As with most races, adrenaline (no pun intended) and excitement often gets you fired up at the start of the race. Because the first 4 miles of the course is pretty smooth, it makes for some good single-track running...
I went out pretty fast on the first loop and was probably expending more energy just trying to stay hydrated and cool - which wasn't easy. I went through 1.5 L of (tepid) water in the 4 miles prior to the first aid station! Though I had taken headlamp as well, I somehow got this crazy idea that I could finish the first loop by the time it got dark...why?! I have no idea. After stumbling on one of the many rocky section on the back half of the course, it didn't take much convincing to turn on my light.
|First lap done (way too fast I might add)|
Oh, how my tuned had changed by mile 15.
|Mental abyss #1|
"That cactus looked at me funny"
"I don't like the color of this dirt"
"My bib number isn't pinned on straight"
Seriously. Anything to make it end...
|Pity party for one|
After weighing my options for a while (and confirming my race bib was on straight), I decided that I would wander over to the aid station to at least get some fresh water and cold soda. One of the great things about volunteers (at Aravaipa events) is that they're not just anyone off the street...these are runners who know what you're going through. After a bit of self-loathing, empathy and chit-chat, I was feeling a little better mentally and decided to fill up my bottles with Tailwind again. I set out into the night for my third loop.
Night miles are long(er) miles but I was constantly reminding myself to just take the course 4 miles at a time - aid station to aid station. Do the time and the miles would follow.
I made it back to the start/finish line shortly after midnight and again, was not in the mood to discuss anything except ending my misery and writing it off as a sub-40-mile training run. I parked my sweaty ass on the cooler again and tried once more to persuade myself that I would feel better driving home while stewing in my own wretched body odor, sweat and caked-on dirt.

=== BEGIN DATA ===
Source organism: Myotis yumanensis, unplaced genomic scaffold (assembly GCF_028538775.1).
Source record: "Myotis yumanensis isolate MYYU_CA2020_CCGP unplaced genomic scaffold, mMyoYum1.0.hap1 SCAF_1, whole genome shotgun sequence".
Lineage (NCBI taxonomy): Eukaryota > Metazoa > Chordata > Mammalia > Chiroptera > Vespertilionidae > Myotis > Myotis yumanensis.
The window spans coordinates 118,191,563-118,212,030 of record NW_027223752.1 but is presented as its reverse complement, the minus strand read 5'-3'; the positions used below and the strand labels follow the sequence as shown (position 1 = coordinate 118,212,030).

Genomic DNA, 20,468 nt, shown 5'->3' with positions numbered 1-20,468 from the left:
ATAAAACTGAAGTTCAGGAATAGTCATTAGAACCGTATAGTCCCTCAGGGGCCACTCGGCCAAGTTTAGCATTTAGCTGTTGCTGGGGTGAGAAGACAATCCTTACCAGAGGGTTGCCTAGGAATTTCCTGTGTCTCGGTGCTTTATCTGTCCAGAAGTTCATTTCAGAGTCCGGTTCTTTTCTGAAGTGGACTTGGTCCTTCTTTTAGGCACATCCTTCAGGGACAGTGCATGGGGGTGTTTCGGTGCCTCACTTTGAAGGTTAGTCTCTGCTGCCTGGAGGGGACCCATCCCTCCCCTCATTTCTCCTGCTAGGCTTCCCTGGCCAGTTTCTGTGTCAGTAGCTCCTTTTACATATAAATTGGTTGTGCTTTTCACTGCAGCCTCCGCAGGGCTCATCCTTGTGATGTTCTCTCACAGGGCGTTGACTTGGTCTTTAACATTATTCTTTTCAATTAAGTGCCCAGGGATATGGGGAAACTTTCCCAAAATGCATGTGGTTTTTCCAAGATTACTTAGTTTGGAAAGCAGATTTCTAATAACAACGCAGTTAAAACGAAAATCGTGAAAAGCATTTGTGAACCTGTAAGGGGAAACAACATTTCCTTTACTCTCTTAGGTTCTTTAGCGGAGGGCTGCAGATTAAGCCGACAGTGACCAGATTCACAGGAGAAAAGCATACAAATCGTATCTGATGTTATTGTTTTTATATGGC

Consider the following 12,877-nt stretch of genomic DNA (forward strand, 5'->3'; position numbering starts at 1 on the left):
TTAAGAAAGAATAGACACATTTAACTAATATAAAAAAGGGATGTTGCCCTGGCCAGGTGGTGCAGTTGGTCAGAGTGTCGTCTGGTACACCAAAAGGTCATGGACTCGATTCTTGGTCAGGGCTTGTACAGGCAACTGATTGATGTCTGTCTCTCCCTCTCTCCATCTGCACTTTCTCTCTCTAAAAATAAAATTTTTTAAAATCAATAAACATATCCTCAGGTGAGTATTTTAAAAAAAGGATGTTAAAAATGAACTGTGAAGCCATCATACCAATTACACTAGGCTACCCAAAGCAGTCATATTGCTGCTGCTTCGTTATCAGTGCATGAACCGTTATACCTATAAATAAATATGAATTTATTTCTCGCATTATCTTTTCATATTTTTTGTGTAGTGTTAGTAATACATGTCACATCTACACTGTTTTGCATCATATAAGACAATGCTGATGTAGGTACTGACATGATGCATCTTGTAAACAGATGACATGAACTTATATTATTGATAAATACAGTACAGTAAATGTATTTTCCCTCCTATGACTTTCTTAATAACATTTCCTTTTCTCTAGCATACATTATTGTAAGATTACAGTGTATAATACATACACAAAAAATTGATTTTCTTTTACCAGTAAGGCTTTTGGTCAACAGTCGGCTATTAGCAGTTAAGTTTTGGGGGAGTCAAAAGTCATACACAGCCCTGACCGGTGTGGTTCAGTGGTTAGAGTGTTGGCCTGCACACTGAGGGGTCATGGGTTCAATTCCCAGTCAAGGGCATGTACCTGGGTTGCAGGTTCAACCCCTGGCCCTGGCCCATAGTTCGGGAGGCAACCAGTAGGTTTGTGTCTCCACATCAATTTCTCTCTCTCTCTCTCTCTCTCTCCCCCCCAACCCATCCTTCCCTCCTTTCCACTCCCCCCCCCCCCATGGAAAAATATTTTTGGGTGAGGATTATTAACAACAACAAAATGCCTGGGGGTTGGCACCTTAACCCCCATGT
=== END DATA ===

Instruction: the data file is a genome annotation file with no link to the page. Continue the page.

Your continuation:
And yet again, for every reason I tried to conjure up to end the madness, I couldn't bring myself to give into the course or my own lack of confidence. It was a rare instance in which my body was the one forcing my mind to get its shit together. So I kept going.
Loop 4 proved to be better. Perhaps it was the relative temperatures dropping that were made everything less labored or that I had my don't-give-a-shit-blinders securely on...either way, I ran through the night. Up, down and everything in between. Aside from my feet, I felt physically strong.
This time, there was no internal monologue or discussion as I approached the start/finish line to end loop 4 and begin the last 8 miles. I did sit down to rest my feet and stretch a bit. Jay Danek stopped over to see how I was doing and to help me refill my pack...he relayed how his night went and we had some laughs catching up. It was a good comedic interlude and definitely helped lift my spirits.
Nothing spectacular about the last 8 miles other than I just ran. I ran what felt like 8-minutes miles the entire way (they were actually more like 11-12 minute miles!) The only thing motivating me was the idea of coming in under 9 hours. Which I did...
8 hours and 52 minutes. Good enough to finish 11th out of 20 finishers...
I'm glad I stuck with it. I've learned quite a bit about my mental fortitude lately and it will go a long way in helping me get through the Black Hills 100 here in a couple weeks.
At least in South Dakota, there won't be any cacti taunting me...